Note: The following is part of a series of columns about early shipping in Georgia and Bulloch County.
Georgia's Royal Gov. Sir James Wright wrote in 1768, "Last year we made 17,000 barrels (of rice), and from Loading only 42 Sail of Vessels (in 1760) we have loaded 185 in (1767)."
In 1772, more than 160 ships totaling 12,124 tons and employing 1,700 sailors cleared the customs house. In addition, documents show merchants and planters in the Savannah area were acquiring their own fleets.
Reports indicate some 20 brigs, 10 coastal vessels, one scow, five ships and some 15 sloops and schooners, as well as numerous cotton boxes, flats, pole boats and rafts were owned by coastal merchants and planters.
Sailing ships came in many sizes. A schooner was a sailing ship with fore-and-aft sails on two masts. A brig was a two-square rigged masted vessel, and a barque or bark was a vessel with three or more masts.
James Habersham, one of the wealthiest Savannah merchants, wrote friends in London that there were "a greater number of Vessells in the Savannah harbour than has ever been known here at any one Time."
What's more, Habersham declared that "the Demand for our Produce ... is so very great, that I am afraid, we have scarcely sufficient on Hand to give the Vessells now here ... the necessary Dispatch."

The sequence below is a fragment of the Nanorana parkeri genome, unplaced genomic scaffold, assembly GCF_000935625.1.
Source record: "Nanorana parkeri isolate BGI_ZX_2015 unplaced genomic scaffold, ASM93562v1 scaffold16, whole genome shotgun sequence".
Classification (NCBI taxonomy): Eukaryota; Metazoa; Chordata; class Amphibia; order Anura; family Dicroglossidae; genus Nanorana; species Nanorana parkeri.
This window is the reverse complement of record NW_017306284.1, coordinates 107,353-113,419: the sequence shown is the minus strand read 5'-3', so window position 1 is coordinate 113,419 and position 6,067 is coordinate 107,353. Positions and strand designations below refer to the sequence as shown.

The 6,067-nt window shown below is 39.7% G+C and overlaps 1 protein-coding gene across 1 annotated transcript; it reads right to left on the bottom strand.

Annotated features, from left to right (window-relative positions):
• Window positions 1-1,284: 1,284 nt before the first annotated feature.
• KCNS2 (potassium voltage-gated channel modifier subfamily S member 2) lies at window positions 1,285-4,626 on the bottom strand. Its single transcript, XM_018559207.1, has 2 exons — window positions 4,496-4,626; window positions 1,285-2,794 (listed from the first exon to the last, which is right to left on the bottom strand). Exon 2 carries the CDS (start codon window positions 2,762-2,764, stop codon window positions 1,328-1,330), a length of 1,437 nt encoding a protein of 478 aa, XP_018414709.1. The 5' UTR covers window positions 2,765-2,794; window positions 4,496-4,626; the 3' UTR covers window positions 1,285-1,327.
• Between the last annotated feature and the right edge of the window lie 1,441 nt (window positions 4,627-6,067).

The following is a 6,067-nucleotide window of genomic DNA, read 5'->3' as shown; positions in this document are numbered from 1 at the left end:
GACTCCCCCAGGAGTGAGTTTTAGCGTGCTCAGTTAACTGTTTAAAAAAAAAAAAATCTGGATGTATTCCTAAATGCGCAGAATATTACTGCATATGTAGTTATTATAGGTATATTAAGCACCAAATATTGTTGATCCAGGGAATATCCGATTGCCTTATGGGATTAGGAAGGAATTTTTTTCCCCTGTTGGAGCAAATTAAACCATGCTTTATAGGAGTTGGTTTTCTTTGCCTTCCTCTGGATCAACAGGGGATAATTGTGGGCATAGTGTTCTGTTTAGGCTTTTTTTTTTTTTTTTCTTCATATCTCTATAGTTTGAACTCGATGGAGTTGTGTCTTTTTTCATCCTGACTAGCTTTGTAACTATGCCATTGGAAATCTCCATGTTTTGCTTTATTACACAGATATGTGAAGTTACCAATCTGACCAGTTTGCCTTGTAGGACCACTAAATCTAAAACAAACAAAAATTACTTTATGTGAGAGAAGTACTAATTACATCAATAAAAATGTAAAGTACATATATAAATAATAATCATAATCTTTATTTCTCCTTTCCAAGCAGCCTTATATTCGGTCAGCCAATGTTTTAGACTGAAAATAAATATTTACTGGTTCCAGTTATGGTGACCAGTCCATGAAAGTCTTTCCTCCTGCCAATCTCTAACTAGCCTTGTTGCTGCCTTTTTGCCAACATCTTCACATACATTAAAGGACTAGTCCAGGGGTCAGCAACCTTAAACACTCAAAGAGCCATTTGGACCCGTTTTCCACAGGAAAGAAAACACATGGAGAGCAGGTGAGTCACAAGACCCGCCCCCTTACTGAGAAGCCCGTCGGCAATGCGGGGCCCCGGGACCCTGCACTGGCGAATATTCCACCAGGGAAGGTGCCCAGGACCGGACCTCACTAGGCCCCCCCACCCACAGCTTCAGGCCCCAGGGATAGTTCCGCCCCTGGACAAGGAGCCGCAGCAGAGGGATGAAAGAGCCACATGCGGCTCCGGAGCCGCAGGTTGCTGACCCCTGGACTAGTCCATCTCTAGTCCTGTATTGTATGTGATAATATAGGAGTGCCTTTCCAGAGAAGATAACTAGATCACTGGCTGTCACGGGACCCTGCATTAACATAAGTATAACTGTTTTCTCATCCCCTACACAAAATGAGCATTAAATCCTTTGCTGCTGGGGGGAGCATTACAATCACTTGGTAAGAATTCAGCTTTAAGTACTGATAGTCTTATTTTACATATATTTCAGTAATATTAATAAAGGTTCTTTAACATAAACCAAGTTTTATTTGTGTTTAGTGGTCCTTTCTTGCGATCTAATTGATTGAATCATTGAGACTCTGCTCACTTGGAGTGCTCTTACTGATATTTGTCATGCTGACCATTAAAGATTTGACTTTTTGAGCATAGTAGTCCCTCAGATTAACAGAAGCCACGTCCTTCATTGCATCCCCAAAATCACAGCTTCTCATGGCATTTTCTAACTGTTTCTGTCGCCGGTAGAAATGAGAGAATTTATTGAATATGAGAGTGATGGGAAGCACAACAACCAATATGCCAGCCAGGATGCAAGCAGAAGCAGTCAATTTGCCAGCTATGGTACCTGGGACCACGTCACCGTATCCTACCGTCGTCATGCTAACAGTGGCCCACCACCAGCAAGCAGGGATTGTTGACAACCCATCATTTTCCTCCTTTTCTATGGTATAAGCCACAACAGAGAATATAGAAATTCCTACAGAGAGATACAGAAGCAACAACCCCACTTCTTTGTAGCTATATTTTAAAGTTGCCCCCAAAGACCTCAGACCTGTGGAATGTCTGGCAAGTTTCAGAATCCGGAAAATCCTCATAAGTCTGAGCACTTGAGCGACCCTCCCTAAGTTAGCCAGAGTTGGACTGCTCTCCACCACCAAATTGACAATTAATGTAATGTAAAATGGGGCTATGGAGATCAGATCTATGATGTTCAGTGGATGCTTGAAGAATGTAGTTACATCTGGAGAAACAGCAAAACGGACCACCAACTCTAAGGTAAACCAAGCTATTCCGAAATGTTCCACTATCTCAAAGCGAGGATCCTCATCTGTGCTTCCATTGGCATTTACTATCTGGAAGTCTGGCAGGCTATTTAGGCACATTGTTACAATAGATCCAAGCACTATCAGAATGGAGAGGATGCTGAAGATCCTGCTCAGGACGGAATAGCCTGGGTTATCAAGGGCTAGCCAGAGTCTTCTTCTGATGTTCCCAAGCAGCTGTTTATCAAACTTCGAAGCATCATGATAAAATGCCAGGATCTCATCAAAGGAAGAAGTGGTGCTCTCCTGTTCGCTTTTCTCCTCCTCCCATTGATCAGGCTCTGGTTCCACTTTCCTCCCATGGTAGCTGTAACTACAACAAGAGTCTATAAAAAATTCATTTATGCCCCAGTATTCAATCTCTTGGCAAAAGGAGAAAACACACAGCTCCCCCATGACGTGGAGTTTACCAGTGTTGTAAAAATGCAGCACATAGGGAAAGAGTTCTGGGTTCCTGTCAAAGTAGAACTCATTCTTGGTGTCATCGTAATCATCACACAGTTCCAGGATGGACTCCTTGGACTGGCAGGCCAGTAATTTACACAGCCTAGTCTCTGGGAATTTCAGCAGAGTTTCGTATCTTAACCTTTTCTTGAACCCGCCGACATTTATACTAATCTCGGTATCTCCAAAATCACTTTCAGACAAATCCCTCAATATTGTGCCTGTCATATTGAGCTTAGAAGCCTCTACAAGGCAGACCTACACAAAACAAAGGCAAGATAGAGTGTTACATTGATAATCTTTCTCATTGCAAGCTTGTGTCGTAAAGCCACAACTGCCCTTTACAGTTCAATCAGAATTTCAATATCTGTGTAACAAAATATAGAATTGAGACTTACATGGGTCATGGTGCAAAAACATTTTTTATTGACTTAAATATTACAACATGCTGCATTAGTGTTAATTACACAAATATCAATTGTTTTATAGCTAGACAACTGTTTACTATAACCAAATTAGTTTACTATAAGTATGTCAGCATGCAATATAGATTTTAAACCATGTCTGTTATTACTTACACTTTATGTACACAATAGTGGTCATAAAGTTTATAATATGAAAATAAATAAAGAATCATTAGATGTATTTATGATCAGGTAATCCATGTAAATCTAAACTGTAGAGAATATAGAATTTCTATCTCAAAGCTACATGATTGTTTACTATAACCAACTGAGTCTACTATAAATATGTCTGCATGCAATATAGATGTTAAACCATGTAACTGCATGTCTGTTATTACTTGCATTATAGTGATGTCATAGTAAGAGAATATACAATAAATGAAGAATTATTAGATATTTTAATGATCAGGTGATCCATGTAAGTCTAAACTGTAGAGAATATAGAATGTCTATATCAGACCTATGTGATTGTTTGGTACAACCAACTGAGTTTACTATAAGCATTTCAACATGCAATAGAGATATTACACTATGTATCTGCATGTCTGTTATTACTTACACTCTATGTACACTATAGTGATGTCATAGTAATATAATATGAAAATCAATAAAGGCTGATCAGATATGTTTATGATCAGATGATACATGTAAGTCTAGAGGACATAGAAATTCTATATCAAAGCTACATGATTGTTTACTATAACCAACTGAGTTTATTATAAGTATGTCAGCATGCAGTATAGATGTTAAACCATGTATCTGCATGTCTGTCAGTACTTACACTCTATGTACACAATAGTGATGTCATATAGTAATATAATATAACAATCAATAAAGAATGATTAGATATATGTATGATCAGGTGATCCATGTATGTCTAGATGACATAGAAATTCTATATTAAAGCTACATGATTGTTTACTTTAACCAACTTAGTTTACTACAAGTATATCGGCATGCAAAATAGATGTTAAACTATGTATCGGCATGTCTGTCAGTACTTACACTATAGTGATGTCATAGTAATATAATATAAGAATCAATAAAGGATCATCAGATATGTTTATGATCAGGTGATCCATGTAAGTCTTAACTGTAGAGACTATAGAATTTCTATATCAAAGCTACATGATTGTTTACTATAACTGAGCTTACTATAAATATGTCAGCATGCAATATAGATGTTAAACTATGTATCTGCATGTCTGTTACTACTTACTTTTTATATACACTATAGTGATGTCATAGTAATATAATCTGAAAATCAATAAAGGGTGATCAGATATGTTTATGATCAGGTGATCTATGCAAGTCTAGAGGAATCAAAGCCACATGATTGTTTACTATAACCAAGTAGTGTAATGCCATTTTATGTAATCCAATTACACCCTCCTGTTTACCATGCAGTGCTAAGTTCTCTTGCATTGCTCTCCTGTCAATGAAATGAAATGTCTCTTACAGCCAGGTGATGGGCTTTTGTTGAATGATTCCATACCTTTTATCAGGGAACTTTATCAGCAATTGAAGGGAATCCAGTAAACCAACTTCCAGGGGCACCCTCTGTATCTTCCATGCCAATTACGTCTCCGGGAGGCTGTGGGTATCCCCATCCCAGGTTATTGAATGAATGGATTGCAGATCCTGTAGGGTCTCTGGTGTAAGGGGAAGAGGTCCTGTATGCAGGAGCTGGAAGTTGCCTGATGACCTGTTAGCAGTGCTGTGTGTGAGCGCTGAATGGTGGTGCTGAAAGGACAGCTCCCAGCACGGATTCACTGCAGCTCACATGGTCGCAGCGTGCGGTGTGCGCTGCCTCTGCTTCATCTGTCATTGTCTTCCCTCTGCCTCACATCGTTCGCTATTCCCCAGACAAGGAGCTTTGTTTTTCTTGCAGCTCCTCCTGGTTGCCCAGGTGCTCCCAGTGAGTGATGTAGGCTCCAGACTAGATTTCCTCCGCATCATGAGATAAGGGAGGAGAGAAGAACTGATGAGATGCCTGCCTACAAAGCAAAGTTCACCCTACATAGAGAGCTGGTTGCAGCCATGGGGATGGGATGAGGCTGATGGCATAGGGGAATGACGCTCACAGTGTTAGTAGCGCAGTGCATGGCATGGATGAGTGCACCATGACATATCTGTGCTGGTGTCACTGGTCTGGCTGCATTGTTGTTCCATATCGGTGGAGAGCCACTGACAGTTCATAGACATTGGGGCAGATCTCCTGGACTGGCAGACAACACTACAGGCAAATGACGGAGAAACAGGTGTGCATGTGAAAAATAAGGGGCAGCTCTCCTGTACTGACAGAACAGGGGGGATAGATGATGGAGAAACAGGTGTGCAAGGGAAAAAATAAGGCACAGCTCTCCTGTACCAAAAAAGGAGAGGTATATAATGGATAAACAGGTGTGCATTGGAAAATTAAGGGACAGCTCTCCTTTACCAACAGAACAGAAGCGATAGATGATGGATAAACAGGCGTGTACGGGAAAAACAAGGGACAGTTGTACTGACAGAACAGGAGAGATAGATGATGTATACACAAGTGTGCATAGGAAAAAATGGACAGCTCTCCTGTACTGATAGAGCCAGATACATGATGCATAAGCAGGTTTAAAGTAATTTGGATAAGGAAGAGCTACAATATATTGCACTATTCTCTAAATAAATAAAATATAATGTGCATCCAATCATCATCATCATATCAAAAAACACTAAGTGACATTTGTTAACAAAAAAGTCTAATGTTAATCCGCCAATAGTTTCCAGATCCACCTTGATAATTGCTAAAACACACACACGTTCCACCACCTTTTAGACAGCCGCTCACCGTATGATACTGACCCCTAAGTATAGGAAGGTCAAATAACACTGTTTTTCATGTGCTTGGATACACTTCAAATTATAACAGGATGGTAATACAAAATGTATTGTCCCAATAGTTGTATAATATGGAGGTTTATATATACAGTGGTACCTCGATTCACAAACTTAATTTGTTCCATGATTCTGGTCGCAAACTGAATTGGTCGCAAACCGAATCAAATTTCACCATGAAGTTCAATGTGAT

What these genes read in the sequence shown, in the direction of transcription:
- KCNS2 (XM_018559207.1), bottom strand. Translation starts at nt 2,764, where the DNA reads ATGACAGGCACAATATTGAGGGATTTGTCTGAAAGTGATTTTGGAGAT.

Documents show that Georgia's exports were almost exclusively sent to Britain. In the 1770s, this trade was almost exclusively limited to deer skins, indigo, rice and silk. However, the trade in naval stores (rosin and turpentine), barrel staves, shingles and timber had begun to flourish.
In fact, records show that in 1772, Georgia shipped 3.5 million wooden shingles, almost 1 million barrel staves and more than 2 million feet of lumber to England.
By the end of the American Revolution, despite the state remaining a royal colony, trade between Georgia and England had been reduced, with only 5 percent of American exports shipped to England.
In addition, the sea coast rice culture began to play a much smaller part in the overall trade picture as Eli Whitney and his development of the cotton gin in 1793 sparked the cotton revolution.
Roger Allen is a local lover of history. Allen provides a brief look each week at the area's past. Email Roger at firstname.lastname@example.org.